The first thing I discovered in prison is that when the authority figures are right, they are right, and even when the authority figures are wrong, they are still right.
During my first visit to Bedford Correctional Facility, things went relatively smoothly for awhile. While writer Robert Worth interviewed Superintendent Elaine Lord in her office, I snapped pictures. She stressed the importance of higher education in the prison, and the relationship it bears to the future education and success of the inmates' children. "After all," she said, "children want to be like their mothers." Better to be studying in prison, than not, she had said. Education reduces recidivism and as the inmate mothers set a good example, the better the chances are that their children will continue their own education. She told us about the nursery, where we would see inmates living with their babies; some of whom had been born there
|Superintendent Lord seemed like a jolly sort. I got pictures that illuminated her personality. They were not what I wanted though. But after hearing what she had to say during the interview, I figured my way would be paved with golden photographic opportunities. I couldn't have been more wrong. The minute we stepped outside her office, the prison guards ushered me into a room where they locked up my cameras, because, they said, I would not need them for the tour of the prison. I explained I had permission. They said no. I said there's been some mistake, talk to the Superintendent. They told me she was the permission bearer and I would not need my cameras. Period. I wondered what had happened to our deal.||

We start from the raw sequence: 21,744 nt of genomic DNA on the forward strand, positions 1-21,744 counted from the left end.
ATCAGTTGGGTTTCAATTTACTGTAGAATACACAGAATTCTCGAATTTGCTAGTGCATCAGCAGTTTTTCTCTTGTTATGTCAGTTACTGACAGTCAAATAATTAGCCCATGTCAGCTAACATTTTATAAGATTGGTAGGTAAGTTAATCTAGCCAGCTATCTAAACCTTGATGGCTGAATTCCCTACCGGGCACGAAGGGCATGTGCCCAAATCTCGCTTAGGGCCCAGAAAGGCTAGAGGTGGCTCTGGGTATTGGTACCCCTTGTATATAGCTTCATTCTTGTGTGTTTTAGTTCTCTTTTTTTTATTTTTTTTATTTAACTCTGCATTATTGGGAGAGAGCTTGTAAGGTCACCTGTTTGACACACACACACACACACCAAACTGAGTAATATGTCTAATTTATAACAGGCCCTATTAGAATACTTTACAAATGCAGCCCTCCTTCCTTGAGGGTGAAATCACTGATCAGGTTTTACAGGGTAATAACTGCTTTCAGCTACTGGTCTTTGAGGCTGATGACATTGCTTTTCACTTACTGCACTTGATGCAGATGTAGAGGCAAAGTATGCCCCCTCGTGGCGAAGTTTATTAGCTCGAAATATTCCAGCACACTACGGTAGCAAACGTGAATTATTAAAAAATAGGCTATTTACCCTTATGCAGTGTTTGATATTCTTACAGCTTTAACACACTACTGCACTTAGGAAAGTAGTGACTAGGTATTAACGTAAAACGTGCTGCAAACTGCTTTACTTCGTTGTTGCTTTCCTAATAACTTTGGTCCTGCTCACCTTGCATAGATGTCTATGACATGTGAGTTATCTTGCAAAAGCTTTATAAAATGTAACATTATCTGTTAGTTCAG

The first place we were taken, of course, was the nursery, where pictures manifested themselves a hundred-fold, where dozens of inmates cared for their infants, fed them, talked to them, read to them. The inmates lived in small cells with cribs next to their cots. Their dull rooms were littered with brightly colored baby paraphernalia---and babies. It was the end of the prison workday and occasional coos and cries could be heard up and down the halls. One inmate nursed her infant in her tiny cell, as another inmate across the hall read a book as her baby slept nearby. The doors to their cells were open!